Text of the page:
While the core bits are still in place with Minnesota, we've seen a lot of secondary changes here. Somewhat refreshing to know we are throwing new parts at the Hawks each year. Yet a difference in outcome has not been found. Do the Wild have what it takes to best the Hawks this go-around? Well, I don't want to spoil my picks for our series prediction piece which is forthcoming, so I'll leave a little mystery, for now.
For what it's worth, with how the Wild are playing since prying Devan Dubnyk away from the Arizona Coyotes, we stand a much greater shot this time around than we ever have. Our PK against the Blues was pushing asides penalties at an 80% clip. Not exactly comforting when your PK was nearly 7 percentage points higher in the regular season. That will need to improve as the post season progresses. The power play in those 6 games however was 4/12, good enough for 33.3% which I don't have to tell you all is miles above their 15.8% rate of the regular season. Both teams would manage to score a shorty in the 6 game series as well.
The series really comes down to who is going to do it better at even strength. The Wild have found a great bend-but-do-not-break defense this season, and their transition game against the Blues was really the difference maker in even strength scoring. For the Wild to break-through the Hawks this time, we will need to see all elements of their game come together. Getting hemmed in our own zone for large stretches like we saw against the Blues is not a recipe for success against the Blackhawks. They will make you pay.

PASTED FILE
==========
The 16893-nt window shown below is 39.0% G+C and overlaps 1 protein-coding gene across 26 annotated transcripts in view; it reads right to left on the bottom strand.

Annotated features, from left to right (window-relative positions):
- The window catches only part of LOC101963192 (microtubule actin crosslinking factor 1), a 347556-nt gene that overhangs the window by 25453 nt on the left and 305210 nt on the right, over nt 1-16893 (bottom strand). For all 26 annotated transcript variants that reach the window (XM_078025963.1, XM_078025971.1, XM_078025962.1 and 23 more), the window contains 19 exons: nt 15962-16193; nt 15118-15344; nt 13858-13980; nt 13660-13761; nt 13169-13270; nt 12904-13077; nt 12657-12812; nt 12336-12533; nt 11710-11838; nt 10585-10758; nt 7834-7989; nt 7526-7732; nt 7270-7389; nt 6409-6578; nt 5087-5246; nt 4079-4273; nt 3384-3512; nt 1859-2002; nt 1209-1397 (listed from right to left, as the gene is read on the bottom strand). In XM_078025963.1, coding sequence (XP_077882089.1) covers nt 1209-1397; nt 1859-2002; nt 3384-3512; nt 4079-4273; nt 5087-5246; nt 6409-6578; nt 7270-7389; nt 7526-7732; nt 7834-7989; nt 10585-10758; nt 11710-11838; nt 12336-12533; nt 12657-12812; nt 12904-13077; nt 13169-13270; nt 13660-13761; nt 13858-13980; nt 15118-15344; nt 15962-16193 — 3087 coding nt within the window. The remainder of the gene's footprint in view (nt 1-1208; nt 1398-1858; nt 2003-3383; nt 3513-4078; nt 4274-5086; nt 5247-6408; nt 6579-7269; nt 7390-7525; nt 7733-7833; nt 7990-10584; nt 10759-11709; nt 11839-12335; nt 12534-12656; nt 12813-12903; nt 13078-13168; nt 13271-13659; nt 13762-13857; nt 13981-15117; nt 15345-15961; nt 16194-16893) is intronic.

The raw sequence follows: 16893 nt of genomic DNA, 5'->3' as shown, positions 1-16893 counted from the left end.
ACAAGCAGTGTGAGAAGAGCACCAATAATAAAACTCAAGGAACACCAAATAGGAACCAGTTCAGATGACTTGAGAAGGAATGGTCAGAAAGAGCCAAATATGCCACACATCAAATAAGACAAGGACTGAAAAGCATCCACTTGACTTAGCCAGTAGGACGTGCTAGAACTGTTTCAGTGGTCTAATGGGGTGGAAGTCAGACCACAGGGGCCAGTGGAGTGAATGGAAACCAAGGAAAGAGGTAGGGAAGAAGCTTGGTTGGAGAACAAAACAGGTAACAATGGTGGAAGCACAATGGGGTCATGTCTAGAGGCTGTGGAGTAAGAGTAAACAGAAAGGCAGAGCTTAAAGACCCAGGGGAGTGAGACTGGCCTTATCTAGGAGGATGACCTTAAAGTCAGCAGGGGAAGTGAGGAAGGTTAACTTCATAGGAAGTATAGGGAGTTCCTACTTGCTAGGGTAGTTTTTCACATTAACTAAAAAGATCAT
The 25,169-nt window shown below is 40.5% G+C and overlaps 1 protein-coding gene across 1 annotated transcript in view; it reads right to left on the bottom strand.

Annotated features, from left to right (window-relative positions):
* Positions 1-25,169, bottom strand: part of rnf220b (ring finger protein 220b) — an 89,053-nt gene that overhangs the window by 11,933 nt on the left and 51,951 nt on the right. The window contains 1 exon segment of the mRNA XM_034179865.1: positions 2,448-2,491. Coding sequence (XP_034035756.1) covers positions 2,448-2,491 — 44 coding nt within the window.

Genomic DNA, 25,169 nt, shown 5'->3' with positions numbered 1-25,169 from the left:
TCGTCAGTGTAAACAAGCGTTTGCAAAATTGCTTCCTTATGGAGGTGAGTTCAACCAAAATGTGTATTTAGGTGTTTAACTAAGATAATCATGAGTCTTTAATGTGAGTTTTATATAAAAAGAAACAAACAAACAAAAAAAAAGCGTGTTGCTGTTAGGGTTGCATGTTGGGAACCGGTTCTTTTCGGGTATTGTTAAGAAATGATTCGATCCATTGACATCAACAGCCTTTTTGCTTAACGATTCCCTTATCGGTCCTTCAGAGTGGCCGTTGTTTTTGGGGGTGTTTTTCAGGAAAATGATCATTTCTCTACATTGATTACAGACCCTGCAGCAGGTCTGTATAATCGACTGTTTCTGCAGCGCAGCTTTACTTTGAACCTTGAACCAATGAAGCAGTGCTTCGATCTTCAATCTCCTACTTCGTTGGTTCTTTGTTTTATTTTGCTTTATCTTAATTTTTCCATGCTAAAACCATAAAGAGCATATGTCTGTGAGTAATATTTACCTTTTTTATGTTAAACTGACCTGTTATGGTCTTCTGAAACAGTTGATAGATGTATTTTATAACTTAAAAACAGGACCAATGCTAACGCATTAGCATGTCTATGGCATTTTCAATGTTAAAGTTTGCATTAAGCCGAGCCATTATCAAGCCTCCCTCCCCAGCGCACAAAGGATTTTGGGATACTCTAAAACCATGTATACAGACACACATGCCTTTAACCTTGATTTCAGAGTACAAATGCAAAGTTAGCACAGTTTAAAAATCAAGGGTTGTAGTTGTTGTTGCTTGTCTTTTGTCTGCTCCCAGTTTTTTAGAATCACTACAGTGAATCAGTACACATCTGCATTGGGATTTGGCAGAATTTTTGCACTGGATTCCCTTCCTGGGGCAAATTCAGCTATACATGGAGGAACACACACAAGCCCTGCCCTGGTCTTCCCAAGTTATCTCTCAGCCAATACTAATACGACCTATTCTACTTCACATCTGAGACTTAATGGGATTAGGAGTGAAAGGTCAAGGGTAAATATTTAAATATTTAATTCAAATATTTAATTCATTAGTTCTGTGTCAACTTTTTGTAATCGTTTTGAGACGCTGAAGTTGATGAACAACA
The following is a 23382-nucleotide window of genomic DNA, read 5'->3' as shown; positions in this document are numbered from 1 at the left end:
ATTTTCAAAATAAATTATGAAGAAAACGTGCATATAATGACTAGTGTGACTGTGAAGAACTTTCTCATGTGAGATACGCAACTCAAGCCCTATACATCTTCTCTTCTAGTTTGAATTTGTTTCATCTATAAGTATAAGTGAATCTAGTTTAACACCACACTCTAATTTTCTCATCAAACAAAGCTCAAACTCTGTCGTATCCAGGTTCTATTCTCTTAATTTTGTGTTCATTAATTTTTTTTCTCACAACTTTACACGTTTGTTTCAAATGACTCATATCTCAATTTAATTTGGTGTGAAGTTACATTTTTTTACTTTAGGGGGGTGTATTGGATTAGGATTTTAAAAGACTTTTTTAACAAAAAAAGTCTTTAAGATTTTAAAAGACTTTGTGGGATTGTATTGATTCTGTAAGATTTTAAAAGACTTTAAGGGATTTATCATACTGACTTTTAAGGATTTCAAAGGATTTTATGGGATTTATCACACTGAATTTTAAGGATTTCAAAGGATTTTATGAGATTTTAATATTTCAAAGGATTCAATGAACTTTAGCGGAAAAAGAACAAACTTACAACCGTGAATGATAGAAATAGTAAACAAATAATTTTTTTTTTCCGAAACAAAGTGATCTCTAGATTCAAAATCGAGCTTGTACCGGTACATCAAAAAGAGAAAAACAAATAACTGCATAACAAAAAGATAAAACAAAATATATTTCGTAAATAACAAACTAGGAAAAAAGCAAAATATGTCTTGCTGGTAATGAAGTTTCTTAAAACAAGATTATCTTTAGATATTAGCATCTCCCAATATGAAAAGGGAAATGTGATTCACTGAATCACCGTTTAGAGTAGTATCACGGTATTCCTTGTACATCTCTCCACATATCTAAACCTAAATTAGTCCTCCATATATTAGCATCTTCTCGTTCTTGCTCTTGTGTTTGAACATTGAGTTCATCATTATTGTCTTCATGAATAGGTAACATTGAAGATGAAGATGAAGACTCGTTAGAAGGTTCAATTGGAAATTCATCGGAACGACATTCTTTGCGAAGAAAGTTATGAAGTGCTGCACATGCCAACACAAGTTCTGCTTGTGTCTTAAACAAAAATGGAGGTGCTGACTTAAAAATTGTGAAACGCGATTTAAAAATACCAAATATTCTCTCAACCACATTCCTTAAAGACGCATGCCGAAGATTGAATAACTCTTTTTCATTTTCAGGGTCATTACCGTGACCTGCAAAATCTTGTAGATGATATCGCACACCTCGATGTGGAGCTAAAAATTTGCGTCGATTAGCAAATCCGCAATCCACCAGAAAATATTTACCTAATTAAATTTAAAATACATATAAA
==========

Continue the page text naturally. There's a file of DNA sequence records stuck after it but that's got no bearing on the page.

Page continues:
It felt like the Wild took the Hawks to the edge last season. Yet, the Hawks still dispatched the Wild in 6 games, giving them the level of comfort we enjoyed against the Blues in our opening round. The Hawks goaltending is a serious question mark right now, but last year Corey Crawford showed up big when the Hawks needed him the most.
The Hawks have also showed us they do not quit. Against the Nashville Predators, they were never out of games no matter the deficit they were in. We're going to see a lot of heart out there, and I can't imagine seeing the Hawks tire late in games like we saw with the Blues.
Wild vs. Hawks, take 3. This is going to be fun kids. Let's play!
Fancy numbers come courtesy of war-on-ice